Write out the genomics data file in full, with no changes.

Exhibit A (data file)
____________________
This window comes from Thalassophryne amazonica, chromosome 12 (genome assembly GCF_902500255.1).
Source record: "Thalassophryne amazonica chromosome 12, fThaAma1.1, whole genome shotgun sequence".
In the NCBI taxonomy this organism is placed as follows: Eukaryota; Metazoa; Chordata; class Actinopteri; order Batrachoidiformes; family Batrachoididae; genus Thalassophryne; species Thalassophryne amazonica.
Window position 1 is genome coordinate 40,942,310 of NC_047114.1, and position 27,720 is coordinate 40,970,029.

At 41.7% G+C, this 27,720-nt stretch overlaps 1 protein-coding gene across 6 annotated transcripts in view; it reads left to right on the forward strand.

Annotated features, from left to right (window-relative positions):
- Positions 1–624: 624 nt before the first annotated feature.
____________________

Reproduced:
This window comes from Thalassophryne amazonica, chromosome 12 (genome assembly GCF_902500255.1).
Source record: "Thalassophryne amazonica chromosome 12, fThaAma1.1, whole genome shotgun sequence".
In the NCBI taxonomy this organism is placed as follows: Eukaryota; Metazoa; Chordata; class Actinopteri; order Batrachoidiformes; family Batrachoididae; genus Thalassophryne; species Thalassophryne amazonica.
Window position 1 is genome coordinate 40,942,310 of NC_047114.1, and position 27,720 is coordinate 40,970,029.

At 41.7% G+C, this 27,720-nt stretch overlaps 1 protein-coding gene across 6 annotated transcripts in view; it reads left to right on the forward strand.

Annotated features, from left to right (window-relative positions):
- Positions 1–624: 624 nt before the first annotated feature.